Lung cancer is the leading cause of cancer deaths worldwide.1 In the United States, more people die from lung cancer than any other type of cancer.2 November is Lung Cancer Awareness Month, and to help us gain a better understanding of the condition, the screening process, and treatment options, we sat down with Chakravarthy Reddy, MD, pulmonologist at the University of Utah Huntsman Cancer Institute in Salt Lake City, UT.
What Is Lung Cancer?
Lung cancer occurs when cells in the lungs change or mutate, resulting in abnormal cell growth. These cells multiply uncontrollably, forming a tumor and spreading to other parts of the body.
“Stage one or stage two, where patients are potentially curable, have almost no symptoms at all; it’s always incidentally found,” Dr. Reddy explains. “A patient has a scan for some other reason, and the cancer is detected in the lungs.”
When lung cancer symptoms do manifest, they can include a cough that worsens or does not resolve, chest pain, shortness of breath, coughing up blood, wheezing, weakness or fatigue, and weight loss.4 “Unfortunately, by the time a patient presents with symptoms, they’re in advanced stages, and their survival is not as good,” says Dr. Reddy.
What Are Risk Factors for Lung Cancer?
Smoking is by far the leading cause of lung cancer, putting people who smoke at a significantly higher risk of developing lung cancer compared to non-smokers.5
In addition to smoking, breathing secondhand smoke is also dangerous, increasing the risk of lung cancer.6 “We always talk about smokers, but there is a correlation between people who live with smokers and their risk for developing lung cancer,” Dr. Reddy adds. “Secondhand exposure does increase the risk of developing cancer.”
The American Cancer Society lists other risk factors for lung cancer, which include:5
A naturally occurring radioactive gas, radon is the breakdown of uranium in soil and rocks. Potential risk areas are homes with basements.
Asbestos is a mineral fiber that occurs in rock and soil.7 People who work with asbestos (e.g., in mines, mills, textile plants, shipyards, and where insulation is used) are several times more likely to die of lung cancer.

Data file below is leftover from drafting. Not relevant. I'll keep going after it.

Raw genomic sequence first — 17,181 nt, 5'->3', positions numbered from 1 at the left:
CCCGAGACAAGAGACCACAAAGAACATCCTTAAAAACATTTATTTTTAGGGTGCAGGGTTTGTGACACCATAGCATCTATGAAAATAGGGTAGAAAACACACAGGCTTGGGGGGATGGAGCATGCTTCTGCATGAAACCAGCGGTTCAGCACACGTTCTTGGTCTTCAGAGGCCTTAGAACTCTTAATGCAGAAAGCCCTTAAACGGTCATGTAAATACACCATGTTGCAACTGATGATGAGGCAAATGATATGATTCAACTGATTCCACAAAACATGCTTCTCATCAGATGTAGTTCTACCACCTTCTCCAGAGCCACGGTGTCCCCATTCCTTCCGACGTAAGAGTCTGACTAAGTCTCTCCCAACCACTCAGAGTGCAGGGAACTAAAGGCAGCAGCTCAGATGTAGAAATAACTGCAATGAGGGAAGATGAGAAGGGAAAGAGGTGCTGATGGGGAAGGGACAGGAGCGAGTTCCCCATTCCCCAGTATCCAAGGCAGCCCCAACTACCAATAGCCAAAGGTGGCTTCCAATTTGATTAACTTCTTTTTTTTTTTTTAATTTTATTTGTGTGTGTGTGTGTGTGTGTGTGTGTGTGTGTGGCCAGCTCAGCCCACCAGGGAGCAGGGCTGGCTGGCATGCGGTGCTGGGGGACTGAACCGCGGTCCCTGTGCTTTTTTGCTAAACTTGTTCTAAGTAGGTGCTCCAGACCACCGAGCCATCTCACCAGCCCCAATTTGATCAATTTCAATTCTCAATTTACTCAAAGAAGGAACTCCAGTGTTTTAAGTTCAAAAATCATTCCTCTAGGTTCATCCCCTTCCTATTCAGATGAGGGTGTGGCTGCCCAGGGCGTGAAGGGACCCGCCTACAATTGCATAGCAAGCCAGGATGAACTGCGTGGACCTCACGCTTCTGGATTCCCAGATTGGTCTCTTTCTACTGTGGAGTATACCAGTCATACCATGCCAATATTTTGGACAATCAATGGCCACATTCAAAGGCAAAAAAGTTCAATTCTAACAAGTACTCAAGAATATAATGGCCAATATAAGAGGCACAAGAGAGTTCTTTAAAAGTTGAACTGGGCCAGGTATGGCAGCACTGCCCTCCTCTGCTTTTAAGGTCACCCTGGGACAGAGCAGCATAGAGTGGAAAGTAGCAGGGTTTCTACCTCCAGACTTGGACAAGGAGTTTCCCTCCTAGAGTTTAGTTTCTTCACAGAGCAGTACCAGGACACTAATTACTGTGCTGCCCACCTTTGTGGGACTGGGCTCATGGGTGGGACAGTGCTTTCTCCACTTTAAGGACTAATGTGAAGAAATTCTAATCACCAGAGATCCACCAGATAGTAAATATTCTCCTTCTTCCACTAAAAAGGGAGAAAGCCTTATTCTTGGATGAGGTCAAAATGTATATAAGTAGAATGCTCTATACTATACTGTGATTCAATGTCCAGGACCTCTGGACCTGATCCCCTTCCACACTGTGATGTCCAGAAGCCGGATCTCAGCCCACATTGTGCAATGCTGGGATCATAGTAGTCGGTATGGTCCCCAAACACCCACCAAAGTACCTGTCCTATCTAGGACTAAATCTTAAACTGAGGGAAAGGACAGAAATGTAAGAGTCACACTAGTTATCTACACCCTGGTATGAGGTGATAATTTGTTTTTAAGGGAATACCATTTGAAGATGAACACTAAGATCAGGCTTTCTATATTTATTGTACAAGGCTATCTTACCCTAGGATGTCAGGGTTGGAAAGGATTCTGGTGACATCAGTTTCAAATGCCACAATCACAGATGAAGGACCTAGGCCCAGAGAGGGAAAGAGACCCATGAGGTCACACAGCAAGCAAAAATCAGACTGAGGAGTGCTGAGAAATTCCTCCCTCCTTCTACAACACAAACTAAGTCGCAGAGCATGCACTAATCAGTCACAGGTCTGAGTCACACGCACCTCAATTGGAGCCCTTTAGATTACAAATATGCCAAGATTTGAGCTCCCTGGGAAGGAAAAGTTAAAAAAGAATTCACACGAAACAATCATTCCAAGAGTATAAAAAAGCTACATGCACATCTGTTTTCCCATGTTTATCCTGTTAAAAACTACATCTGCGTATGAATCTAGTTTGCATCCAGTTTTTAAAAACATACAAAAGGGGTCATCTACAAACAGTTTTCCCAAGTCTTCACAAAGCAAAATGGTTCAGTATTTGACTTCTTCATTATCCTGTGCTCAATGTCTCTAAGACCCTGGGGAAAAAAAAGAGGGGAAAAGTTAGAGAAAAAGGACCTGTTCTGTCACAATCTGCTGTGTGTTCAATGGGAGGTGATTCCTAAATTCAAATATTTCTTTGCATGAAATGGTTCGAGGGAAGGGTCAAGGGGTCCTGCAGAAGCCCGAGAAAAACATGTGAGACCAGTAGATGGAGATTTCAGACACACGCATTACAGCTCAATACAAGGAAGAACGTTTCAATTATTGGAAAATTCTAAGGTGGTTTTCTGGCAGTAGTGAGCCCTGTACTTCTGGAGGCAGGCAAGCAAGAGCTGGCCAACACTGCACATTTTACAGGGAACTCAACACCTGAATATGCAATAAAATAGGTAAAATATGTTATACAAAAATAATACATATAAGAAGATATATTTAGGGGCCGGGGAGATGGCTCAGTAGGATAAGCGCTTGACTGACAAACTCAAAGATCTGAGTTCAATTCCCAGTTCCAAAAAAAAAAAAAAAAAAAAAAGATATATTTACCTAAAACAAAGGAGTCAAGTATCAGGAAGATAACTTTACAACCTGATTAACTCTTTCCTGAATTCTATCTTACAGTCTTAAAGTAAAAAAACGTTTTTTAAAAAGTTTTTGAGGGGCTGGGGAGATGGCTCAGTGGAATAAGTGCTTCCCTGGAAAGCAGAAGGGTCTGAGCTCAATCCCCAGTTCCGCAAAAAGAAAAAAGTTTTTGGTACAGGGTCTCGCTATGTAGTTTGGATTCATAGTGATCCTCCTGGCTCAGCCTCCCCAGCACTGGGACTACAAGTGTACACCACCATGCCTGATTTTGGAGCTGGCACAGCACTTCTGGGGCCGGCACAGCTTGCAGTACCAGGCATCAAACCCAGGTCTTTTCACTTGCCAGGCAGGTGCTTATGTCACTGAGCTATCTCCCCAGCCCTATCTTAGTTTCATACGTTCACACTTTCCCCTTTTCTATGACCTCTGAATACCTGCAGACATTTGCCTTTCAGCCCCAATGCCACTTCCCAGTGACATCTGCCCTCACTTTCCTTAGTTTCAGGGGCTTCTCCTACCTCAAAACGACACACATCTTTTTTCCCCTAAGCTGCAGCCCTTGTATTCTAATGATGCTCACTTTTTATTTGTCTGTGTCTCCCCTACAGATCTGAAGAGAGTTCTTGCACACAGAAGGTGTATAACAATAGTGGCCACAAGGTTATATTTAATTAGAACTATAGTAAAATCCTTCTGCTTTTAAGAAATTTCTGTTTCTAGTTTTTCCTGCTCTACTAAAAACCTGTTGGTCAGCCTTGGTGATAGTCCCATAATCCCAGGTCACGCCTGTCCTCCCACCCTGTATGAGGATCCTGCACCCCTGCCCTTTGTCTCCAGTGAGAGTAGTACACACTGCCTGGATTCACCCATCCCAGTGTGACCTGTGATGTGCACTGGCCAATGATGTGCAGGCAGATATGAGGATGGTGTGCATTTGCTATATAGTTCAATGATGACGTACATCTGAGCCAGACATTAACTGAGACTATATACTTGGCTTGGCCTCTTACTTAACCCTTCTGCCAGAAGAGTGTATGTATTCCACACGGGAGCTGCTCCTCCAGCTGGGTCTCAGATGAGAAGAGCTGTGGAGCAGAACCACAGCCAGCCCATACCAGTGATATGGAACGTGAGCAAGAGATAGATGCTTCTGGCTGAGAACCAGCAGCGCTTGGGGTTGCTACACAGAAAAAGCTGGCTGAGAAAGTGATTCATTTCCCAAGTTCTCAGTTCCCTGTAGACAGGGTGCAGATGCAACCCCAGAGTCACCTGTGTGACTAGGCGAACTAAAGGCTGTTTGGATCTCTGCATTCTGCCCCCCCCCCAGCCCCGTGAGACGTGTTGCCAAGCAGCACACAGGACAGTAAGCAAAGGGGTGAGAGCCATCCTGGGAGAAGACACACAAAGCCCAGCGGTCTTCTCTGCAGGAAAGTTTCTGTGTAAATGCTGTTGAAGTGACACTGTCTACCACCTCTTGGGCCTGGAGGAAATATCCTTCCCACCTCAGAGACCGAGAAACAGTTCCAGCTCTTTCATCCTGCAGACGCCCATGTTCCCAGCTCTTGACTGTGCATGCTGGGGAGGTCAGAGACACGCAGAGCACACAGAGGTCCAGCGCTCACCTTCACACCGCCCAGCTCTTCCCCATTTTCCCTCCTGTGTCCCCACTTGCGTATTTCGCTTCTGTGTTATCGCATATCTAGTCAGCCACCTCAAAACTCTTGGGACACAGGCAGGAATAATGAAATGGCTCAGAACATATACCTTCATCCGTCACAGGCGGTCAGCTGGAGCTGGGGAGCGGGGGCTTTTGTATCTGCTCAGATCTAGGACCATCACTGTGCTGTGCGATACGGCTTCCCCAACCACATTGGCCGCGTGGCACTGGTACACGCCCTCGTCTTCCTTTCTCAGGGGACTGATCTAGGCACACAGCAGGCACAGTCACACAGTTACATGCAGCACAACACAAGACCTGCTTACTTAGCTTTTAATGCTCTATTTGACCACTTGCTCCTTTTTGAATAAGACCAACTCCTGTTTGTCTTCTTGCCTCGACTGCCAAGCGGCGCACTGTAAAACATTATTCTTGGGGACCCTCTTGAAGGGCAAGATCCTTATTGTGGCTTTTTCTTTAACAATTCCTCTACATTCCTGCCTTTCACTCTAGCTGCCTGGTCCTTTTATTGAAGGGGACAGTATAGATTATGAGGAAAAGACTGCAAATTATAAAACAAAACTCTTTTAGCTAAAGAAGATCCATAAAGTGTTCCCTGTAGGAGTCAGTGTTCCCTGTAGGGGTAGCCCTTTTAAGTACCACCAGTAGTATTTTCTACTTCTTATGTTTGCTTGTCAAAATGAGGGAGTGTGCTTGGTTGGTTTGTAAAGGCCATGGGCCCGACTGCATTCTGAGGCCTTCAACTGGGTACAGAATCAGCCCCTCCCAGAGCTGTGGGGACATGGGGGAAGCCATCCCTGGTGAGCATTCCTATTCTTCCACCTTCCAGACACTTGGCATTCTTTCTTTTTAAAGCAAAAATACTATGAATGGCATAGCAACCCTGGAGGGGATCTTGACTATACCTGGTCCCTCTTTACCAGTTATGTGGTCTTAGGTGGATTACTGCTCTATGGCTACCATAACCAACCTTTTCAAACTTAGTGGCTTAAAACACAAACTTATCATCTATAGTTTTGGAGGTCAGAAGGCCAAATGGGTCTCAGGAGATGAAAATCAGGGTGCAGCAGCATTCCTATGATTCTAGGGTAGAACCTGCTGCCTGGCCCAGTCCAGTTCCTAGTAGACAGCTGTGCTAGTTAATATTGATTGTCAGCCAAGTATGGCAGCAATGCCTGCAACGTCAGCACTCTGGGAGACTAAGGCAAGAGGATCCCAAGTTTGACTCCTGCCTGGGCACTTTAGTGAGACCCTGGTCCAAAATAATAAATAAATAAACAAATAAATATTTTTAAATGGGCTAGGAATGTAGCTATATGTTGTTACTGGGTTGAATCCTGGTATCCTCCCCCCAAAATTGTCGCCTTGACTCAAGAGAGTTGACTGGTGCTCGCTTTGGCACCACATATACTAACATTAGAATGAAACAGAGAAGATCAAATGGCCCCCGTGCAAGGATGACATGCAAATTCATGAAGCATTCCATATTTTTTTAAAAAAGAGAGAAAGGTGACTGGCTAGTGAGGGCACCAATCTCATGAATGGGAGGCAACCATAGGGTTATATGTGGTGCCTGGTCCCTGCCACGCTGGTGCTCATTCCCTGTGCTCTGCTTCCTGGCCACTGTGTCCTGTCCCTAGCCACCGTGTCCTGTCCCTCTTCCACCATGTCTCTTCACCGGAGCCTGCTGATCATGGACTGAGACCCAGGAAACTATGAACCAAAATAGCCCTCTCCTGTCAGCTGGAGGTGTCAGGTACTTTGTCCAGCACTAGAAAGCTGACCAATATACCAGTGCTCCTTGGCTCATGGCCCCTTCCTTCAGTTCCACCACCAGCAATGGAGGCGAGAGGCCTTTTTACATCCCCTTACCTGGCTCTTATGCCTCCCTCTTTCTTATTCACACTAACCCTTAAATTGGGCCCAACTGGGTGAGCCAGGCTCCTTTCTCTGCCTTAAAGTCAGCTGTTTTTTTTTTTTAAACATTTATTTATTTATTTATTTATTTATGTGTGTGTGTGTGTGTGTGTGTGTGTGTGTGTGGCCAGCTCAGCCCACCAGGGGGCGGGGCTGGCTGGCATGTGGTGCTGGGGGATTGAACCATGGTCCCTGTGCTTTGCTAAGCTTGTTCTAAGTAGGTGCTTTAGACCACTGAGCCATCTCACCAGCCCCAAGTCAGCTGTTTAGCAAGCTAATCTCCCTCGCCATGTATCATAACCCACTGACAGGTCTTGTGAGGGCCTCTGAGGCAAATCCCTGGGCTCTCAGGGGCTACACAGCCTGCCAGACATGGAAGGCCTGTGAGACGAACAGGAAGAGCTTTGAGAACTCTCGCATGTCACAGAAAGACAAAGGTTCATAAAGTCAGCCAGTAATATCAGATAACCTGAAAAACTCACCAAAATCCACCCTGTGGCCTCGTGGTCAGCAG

Exposure to cancer-causing agents, such as uranium, arsenic, beryllium, cadmium, nickel compounds, coal products, and diesel exhaust can increase lung cancer risk.
Personal or Family History
If an individual has lung cancer, there is a higher risk of developing another lung cancer. Brothers, sisters, and children of people who have had lung cancer may have a higher risk.
Previous Radiation Therapy to the Lungs
People who have had radiation therapy to the chest for other cancers are at a higher risk of lung cancer, particularly if they smoke.
In cities, air pollution can increase the risk of lung cancer, with some research suggesting approximately 5% of all deaths from lung cancer may be due to outdoor air pollution.
Who Should Be Screened for Lung Cancer?
The recommended screening test for lung cancer is a low-dose CT scan.8 According to the United States Preventive Services Task Force, those eligible for screening must meet the three-pronged criteria:9
Age ǀ Adults aged 50-80 years
Smoking History ǀ Individuals with a 20 pack-year smoking history
Tobacco Exposure ǀ Current smokers or those who have quit within the past 15 years
Age is a straightforward benchmark, but calculating a pack-year may seem foreign to most. “Multiply the number of packs of cigarettes you smoke per day by the number of years you’ve smoked. This gives you the value, which we call pack-years,” Dr. Reddy explains. An example would be if a person has smoked a pack of cigarettes for 20 years or two packs for 10 years, each of these instances would calculate a 20 pack-year history.
The third criterion addresses tobacco exposure—but what is the significance of a 15-year time span? “It takes about 15 years for the risk [of lung cancer] to normalize,” Dr. Reddy says. “If it’s been less than 15 years since the patient quit, then the third criterion for lung cancer screening is met.”
This also means if a patient does not meet the criteria, screening will not happen. Dr. Reddy encourages people who are under 50 who have a 20 pack-year history to speak with a physician about any concerns, personal risk factors, and the benefits of being screened.
What Lung Cancer Treatment Options Are Available?